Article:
No matter what the final version of a new farm bill looks like, spending on the program commonly referred to as food stamps is likely to be cut.
Any reduction is expected to hit hard because food prices are up, and continuing problems with unemployment and the economy are causing more people to seek help from the Supplemental Nutrition Assistance Program, the food stamp program's formal name.
President Barack Obama doesn't want any cuts.
A proposal by the House Agriculture Committee would slice $16.5 billion from the program over the next 10 years, according to the Congressional Budget Office. That amounts to nearly half of the $35 billion total cuts associated with the proposal.
The Senate version would reduce program spending by about $4.5 billion and total spending by $23 billion.
The Department of Public Welfare, which administers the program in Pennsylvania, didn't want to comment on the potential impact of funding cuts.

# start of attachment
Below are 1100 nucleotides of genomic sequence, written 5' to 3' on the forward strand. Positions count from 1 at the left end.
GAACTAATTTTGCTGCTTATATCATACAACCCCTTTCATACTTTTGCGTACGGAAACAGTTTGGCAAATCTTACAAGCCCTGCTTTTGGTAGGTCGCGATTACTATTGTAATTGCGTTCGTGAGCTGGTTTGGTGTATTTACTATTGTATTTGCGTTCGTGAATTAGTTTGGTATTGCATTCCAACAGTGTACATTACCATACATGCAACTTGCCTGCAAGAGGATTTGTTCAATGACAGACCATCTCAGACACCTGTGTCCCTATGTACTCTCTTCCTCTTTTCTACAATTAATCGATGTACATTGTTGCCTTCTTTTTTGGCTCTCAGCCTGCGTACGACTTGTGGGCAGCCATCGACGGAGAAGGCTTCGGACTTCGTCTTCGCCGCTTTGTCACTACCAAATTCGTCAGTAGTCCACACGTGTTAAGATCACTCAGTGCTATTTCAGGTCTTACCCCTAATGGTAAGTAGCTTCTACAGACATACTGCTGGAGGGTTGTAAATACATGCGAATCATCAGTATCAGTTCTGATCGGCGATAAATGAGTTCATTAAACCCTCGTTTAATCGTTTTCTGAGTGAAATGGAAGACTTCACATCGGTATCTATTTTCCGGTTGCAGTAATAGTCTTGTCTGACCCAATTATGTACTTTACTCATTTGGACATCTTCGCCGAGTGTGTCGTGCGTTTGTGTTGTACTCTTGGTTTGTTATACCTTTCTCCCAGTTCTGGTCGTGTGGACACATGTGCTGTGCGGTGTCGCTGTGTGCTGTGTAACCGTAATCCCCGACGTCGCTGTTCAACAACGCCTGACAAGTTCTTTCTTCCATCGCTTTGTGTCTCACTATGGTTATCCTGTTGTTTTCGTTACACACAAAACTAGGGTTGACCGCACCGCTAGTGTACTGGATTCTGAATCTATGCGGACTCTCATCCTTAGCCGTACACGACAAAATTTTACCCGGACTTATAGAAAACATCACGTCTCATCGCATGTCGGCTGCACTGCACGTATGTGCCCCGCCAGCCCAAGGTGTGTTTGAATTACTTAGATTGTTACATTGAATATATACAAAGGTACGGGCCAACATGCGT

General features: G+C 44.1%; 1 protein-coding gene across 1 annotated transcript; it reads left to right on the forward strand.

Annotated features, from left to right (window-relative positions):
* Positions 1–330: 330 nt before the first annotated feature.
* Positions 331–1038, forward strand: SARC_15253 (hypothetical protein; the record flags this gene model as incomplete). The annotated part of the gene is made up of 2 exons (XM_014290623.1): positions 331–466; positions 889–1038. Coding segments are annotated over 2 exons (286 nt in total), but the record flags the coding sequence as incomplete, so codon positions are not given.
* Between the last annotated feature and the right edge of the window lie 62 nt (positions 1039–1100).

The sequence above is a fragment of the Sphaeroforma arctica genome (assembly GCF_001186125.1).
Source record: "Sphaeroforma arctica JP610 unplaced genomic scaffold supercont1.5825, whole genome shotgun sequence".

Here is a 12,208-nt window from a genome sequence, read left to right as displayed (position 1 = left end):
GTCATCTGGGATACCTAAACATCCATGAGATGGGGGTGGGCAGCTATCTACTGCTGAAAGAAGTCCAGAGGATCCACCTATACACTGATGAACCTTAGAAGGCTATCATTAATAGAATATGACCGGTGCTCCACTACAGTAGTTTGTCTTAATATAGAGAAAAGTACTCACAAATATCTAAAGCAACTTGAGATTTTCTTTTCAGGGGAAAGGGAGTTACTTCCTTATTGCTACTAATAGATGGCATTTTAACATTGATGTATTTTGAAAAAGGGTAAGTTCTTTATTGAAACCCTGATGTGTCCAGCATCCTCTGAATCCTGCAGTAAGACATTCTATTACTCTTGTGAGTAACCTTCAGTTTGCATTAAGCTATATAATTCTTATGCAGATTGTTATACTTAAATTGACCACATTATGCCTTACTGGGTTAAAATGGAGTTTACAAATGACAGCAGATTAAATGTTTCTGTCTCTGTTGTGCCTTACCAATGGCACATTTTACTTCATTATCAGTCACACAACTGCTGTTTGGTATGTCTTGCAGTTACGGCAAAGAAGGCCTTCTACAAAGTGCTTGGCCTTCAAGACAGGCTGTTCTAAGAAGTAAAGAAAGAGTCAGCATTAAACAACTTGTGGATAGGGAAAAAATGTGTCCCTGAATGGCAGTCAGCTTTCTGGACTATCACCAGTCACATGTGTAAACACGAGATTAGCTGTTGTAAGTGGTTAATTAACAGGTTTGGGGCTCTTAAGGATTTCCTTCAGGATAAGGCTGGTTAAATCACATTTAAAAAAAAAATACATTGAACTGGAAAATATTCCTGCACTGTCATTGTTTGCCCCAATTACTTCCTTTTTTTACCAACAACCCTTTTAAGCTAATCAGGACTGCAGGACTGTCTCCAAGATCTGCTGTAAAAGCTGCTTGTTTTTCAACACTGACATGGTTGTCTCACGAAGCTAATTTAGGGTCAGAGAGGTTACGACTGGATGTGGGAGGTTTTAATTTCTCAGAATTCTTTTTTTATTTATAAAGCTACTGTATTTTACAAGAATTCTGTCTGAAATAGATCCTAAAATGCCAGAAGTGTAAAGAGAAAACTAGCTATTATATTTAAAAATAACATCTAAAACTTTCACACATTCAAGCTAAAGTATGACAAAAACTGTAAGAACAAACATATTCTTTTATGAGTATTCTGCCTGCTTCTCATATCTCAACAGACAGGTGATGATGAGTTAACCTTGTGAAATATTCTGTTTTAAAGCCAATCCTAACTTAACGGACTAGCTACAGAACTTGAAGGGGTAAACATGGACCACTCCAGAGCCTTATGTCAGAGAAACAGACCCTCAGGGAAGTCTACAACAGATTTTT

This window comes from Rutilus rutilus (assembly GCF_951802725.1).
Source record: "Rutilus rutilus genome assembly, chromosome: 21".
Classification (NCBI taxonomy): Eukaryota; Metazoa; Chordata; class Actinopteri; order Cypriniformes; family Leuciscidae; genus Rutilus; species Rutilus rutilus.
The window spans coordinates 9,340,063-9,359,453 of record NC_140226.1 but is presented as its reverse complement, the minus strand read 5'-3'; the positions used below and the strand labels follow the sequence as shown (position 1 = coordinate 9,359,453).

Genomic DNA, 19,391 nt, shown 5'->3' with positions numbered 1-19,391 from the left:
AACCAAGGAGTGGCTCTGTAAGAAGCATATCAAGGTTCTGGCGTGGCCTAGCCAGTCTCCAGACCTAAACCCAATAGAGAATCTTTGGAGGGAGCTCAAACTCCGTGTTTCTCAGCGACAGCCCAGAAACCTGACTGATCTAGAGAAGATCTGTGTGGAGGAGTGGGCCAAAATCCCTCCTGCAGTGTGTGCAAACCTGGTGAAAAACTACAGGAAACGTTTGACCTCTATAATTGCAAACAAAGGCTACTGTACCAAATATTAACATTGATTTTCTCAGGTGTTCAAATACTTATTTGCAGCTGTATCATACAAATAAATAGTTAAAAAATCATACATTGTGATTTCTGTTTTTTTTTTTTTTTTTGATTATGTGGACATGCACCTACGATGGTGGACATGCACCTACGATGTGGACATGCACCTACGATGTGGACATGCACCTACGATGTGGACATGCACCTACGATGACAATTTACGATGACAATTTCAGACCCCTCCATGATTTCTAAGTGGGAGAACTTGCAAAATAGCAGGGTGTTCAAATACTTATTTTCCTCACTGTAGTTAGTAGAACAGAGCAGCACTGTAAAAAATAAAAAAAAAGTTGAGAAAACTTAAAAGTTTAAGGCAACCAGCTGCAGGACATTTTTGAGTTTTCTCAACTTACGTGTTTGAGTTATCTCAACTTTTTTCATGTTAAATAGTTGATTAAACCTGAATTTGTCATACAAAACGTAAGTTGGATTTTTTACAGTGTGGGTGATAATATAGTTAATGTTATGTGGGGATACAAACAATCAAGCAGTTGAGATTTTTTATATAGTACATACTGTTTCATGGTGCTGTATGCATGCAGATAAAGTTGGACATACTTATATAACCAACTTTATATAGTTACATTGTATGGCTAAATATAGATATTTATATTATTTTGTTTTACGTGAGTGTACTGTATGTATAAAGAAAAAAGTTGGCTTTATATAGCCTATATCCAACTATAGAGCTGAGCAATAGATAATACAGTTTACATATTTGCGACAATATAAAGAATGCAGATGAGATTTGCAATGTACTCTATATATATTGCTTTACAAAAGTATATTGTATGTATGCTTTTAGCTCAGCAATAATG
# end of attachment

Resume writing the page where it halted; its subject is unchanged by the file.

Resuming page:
Berks County Agricultural Coordinator Sheila Miller said she has seen how important food assistance is to low-income families and senior citizens when she accepts benefit cards from people buying fresh fruit and vegetables at the downtown farmers market.
"There are some people who live from one month to the next," she said. "Most of them know down to the penny how much they're getting and how much they have left on the card."
On the other hand, the program is in need of an overhaul to reduce waste and fraud, Miller said.
Both the House and Senate proposals include provisions to address the problems.
The program should be improved and tightened, Miller said.
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